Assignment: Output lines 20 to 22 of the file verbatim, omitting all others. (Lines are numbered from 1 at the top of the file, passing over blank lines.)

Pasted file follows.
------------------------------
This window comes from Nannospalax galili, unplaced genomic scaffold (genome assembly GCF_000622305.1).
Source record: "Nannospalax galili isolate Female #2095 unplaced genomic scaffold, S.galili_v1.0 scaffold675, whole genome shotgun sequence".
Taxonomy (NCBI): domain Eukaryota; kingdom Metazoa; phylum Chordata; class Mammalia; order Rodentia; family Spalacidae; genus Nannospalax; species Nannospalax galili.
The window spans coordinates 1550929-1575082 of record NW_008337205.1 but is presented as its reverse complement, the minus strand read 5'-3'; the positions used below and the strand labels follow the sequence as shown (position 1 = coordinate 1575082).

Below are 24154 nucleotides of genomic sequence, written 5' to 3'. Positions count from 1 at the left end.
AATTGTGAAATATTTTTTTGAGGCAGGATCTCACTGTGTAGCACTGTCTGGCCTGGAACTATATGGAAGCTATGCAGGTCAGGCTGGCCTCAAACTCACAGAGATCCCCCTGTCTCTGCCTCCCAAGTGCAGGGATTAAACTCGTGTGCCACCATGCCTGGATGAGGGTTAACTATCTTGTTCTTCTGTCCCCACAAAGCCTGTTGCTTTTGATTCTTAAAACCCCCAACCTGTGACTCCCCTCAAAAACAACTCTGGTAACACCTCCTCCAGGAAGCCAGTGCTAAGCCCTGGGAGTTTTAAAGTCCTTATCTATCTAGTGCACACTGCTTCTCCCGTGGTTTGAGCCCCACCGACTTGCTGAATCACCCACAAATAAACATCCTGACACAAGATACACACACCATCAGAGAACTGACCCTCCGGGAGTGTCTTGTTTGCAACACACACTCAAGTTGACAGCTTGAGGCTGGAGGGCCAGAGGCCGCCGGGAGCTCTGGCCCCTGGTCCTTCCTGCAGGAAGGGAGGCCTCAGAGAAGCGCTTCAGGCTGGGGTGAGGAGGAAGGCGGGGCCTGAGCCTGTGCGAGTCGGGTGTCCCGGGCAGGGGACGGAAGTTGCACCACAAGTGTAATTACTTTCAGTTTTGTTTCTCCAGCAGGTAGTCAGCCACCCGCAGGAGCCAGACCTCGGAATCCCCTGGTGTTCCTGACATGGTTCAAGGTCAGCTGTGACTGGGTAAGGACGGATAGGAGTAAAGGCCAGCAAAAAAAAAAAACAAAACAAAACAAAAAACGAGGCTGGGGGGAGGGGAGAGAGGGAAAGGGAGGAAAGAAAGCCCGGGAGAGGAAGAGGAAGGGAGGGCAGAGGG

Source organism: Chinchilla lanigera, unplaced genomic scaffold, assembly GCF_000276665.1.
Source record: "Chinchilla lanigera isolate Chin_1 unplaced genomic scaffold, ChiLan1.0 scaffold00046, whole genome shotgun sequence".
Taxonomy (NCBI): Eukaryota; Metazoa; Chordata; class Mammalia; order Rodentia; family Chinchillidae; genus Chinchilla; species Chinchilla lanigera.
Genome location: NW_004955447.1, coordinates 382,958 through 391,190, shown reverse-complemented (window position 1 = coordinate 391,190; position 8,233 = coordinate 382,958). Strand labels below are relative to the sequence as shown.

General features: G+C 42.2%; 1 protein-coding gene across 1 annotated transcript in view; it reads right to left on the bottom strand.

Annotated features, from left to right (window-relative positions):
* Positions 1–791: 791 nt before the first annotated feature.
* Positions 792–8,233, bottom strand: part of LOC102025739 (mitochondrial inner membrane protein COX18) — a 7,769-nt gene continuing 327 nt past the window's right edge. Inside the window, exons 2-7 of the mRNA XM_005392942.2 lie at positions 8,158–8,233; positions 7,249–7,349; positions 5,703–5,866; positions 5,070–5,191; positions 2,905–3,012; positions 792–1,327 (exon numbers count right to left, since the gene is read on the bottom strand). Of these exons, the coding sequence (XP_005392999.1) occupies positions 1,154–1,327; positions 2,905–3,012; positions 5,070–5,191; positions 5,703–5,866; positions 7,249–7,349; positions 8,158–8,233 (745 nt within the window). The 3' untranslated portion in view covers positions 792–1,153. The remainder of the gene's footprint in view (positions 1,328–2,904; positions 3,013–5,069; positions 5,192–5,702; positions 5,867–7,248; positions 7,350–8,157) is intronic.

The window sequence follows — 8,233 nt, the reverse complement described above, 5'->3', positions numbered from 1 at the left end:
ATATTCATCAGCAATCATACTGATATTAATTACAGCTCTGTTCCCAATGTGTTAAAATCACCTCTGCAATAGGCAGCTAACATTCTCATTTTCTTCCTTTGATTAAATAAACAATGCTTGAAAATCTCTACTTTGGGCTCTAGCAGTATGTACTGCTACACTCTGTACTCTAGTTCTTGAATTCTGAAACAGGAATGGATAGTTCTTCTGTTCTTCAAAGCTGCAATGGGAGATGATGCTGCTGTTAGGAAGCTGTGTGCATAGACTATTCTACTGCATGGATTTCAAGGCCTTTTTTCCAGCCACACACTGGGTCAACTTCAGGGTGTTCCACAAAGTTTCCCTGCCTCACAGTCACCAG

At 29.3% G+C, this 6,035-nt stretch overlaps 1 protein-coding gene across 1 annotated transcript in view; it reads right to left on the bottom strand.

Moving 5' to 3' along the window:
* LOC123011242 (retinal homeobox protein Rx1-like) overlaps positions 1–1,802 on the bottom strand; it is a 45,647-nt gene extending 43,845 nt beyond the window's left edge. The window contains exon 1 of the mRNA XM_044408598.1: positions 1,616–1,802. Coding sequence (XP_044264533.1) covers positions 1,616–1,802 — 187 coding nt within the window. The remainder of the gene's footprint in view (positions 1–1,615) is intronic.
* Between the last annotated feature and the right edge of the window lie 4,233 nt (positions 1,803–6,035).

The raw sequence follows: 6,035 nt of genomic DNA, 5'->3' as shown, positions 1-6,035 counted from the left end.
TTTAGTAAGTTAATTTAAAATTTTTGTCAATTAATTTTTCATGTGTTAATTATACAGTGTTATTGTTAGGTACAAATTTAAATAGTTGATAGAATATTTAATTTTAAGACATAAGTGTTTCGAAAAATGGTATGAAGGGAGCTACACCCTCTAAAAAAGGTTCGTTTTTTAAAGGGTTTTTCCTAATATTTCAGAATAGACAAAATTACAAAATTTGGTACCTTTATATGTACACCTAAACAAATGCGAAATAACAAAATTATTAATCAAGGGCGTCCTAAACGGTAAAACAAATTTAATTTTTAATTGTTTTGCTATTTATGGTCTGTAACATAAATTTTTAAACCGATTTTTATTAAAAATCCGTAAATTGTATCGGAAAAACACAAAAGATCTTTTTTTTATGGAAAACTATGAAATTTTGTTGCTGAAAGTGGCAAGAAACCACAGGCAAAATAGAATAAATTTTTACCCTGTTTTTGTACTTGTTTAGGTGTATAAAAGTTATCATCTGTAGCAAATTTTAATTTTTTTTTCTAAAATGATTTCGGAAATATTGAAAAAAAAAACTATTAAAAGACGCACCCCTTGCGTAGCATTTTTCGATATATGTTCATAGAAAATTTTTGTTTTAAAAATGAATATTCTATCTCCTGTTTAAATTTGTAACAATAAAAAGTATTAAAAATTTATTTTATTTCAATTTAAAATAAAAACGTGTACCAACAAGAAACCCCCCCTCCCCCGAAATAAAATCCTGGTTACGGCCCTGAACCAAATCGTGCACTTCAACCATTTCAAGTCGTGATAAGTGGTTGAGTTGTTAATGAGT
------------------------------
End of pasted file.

* Between the last annotated feature and the right edge of the window lie 4,233 nt (positions 1,803–6,035).

The raw sequence follows: 6,035 nt of genomic DNA, 5'->3' as shown, positions 1-6,035 counted from the left end.
TTTAGTAAGTTAATTTAAAATTTTTGTCAATTAATTTTTCATGTGTTAATTATACAGTGTTATTGTTAGGTACAAATTTAAATAGTTGATAGAATATTTAATTTTAAGACATAAGTGTTTCGAAAAATGGTATGAAGGGAGCTACACCCTCTAAAAAAGGTTCGTTTTTTAAAGGGTTTTTCCTAATATTTCAGAATAGACAAAATTACAAAATTTGGTACCTTTATATGTACACCTAAACAAATGCGAAATAACAAAATTATTAATCAAGGGCGTCCTAAACGGTAAAACAAATTTAATTTTTAATTGTTTTGCTATTTATGGTCTGTAACATAAATTTTTAAACCGATTTTTATTAAAAATCCGTAAATTGTATCGGAAAAACACAAAAGATCTTTTTTTTATGGAAAACTATGAAATTTTGTTGCTGAAAGTGGCAAGAAACCACAGGCAAAATAGAATAAATTTTTACCCTGTTTTTGTACTTGTTTAGGTGTATAAAAGTTATCATCTGTAGCAAATTTTAATTTTTTTTTCTAAAATGATTTCGGAAATATTGAAAAAAAAAACTATTAAAAGACGCACCCCTTGCGTAGCATTTTTCGATATATGTTCATAGAAAATTTTTGTTTTAAAAATGAATATTCTATCTCCTGTTTAAATTTGTAACAATAAAAAGTATTAAAAATTTATTTTATTTCAATTTAAAATAAAAACGTGTACCAACAAGAAACCCCCCCTCCCCCGAAATAAAATCCTGGTTACGGCCCTGAACCAAATCGTGCACTTCAACCATTTCAAGTCGTGATAAGTGGTTGAGTTGTTAATGAGT